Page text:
Some supporters, including Transgender Europe Senior Policy Officer Richard Kohler, think Norway should go even further and remove the remaining restrictions on official gender changes for children under 6.
"It shows that there is an underlying belief that trans is bad and problematic," Kohler said of the age limit. "It gives the signal that we don't believe children, and that we need to protect them from gender from an early age."
Anna lives with her mother, stepfather and three siblings by a fjord in Haugesund, a small west coast town. The family dog sniffs around their wooden house; a dinner of home-caught moose simmers in the kitchen.
When she was 5, concerned relatives and neighbors said Anna's mother was indulging a dangerous fantasy and accused her of projecting a desire for a daughter onto her son. Norway's child protection services were called. Social workers monitored the family until doctors persuaded the child welfare agency that Anna's female identity was genuine.
"I saw that Anna was different from before she was 3," Oline Myge says. "She wanted to wear clips in her hair and got really unhappy when I cut it."
After legally changing her name in July 2013, Anna started wearing dresses to school and encountered some bullying. She enrolled at a new school this year where classmates have never known her as Adrian. She says she is much happier there.
The Norwegian Association for Gender and Sexual Diversity, which helped draft the law, successfully lobbied to have the age threshold lowered from 7 to 6 so children could start school with their records already updated — heading off the sort of public transition Anna had.
Most of the 250 Norwegians who have applied for a gender change since the law took effect are adults. Christine Jentoft, a 28-year-old who requested a new tax identification number over the summer, welcomes the ability to self-identify, saying it's not the government's place to decide her gender.
"The only people who know about my genitals are my doctor, my girlfriend and me," said Jentoft, who is the biological father of a 5-year-old girl and identifies as a lesbian.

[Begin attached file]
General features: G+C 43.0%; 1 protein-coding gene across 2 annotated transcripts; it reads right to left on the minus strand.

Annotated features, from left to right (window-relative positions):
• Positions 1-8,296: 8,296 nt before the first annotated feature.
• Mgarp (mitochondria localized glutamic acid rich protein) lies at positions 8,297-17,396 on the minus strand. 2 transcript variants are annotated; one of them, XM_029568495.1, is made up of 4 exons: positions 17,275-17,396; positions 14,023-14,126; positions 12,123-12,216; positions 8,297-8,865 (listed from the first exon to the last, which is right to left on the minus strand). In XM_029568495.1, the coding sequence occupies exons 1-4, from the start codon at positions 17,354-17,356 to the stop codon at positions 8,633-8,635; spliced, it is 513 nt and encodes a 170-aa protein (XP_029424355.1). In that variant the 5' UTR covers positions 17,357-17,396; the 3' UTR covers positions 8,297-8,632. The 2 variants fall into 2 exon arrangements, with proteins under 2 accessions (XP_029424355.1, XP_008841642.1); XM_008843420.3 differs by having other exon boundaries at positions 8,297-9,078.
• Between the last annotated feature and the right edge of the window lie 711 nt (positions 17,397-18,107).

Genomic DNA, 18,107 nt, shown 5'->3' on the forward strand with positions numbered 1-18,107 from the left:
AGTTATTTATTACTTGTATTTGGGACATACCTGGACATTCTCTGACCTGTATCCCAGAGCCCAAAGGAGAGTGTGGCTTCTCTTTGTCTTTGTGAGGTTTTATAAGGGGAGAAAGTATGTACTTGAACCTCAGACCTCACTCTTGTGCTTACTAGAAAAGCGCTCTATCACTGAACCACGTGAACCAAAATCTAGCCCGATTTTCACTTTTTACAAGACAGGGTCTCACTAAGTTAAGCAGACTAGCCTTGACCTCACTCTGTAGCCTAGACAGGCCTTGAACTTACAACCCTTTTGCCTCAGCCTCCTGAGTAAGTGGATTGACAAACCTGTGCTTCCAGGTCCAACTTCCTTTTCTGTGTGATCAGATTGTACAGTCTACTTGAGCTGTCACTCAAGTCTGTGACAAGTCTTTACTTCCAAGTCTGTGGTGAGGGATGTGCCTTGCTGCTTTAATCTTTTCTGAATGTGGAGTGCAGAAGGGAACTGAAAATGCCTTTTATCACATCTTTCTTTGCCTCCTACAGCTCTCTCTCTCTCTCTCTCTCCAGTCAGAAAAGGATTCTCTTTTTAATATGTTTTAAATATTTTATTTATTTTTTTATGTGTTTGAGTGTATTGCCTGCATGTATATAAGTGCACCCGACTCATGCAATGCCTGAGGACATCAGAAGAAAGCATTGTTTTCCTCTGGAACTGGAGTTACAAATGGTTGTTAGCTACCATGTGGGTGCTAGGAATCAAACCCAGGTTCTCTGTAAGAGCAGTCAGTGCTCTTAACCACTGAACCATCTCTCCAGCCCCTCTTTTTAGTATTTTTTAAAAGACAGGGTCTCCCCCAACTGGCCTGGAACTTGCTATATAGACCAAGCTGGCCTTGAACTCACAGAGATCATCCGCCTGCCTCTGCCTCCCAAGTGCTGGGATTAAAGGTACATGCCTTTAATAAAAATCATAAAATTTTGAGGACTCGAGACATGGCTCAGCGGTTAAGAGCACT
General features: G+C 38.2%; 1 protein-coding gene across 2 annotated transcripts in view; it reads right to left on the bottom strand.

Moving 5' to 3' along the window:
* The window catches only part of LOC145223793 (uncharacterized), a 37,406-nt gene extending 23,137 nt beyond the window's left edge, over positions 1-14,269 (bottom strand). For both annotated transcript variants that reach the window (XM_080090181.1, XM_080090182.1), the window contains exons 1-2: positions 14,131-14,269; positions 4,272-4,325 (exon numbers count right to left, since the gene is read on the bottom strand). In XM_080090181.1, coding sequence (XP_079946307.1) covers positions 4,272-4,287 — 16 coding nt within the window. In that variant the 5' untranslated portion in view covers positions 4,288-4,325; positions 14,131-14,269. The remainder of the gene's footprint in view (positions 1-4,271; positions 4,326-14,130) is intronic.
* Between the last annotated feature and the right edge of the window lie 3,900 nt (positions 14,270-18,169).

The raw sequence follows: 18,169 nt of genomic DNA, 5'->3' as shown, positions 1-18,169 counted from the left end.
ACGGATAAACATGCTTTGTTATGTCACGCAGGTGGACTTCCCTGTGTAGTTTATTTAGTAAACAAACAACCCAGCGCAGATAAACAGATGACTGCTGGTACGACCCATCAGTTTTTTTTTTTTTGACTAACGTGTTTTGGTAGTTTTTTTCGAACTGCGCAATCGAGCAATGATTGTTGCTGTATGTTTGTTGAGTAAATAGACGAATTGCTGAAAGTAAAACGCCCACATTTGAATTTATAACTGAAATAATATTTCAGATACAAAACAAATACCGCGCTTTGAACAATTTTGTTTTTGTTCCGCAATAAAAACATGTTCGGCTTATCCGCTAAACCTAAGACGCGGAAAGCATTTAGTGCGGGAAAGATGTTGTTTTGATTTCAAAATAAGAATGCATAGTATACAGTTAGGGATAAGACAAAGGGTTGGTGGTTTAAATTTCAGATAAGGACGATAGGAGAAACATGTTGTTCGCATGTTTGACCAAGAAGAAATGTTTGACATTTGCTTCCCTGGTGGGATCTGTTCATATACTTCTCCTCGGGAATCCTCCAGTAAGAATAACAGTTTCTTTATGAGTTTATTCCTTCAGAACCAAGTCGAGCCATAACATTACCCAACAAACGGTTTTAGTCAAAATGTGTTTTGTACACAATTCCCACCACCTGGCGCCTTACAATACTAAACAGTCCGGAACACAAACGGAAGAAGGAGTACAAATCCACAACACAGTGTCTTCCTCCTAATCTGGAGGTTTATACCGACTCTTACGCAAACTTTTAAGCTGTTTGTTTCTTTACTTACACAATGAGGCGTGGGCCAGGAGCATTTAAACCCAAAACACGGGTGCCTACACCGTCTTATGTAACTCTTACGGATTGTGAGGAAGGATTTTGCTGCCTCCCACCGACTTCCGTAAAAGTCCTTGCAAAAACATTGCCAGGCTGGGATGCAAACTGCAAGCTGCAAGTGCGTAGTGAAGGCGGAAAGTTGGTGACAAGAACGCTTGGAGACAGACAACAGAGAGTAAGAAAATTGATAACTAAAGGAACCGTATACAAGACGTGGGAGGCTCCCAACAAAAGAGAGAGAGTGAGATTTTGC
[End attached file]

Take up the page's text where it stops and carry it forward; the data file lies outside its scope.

Jentoft started living as a woman six years ago. But she has been reluctant to leave Norway without a passport that matched her gender identity. Now, she can get the marker on her passport and all of her other government-issued records revised.
"I don't have to suffer a lot of questions anymore like I've done in the past, like people wanting to know, 'Why does it say male here? Why do you have a male personal number?'" she said.
While some church groups have bristled at the new rules, groups that advocate for transgender Norwegians also have voiced concerns.
Harry Benjamin Resource Center President Mikael Scott Bjerkeli, whose Oslo organization works to make treatment accessible for transgender people to transition medically, thinks the law was rushed through. He worries it could set back progress, if it ends up being abused.
Bjerkeli cited the example of a Danish man who legally changed genders under policies similar to Norway's, then disrobed in a women's changing room last year to make a political point.
"We have worked so many years to build up an understanding of what this condition is, and who this group is," Bjerkeli says. "Something like this, where someone takes off their clothes, could make people think this is all a joke again."
He thinks some counseling should be required before people can change genders legally.
Anna says she has thought long and hard enough. In the next few years, she intends to begin taking hormones that will delay puberty until she is old enough for gender reassignment surgery.
"I actually don't miss Adrian," she says. "Because I really want to be Anna all the time, and now I am Anna, a girl, and I don't want to go back to being the boy."
AP journalist David Keyton contributed to this report.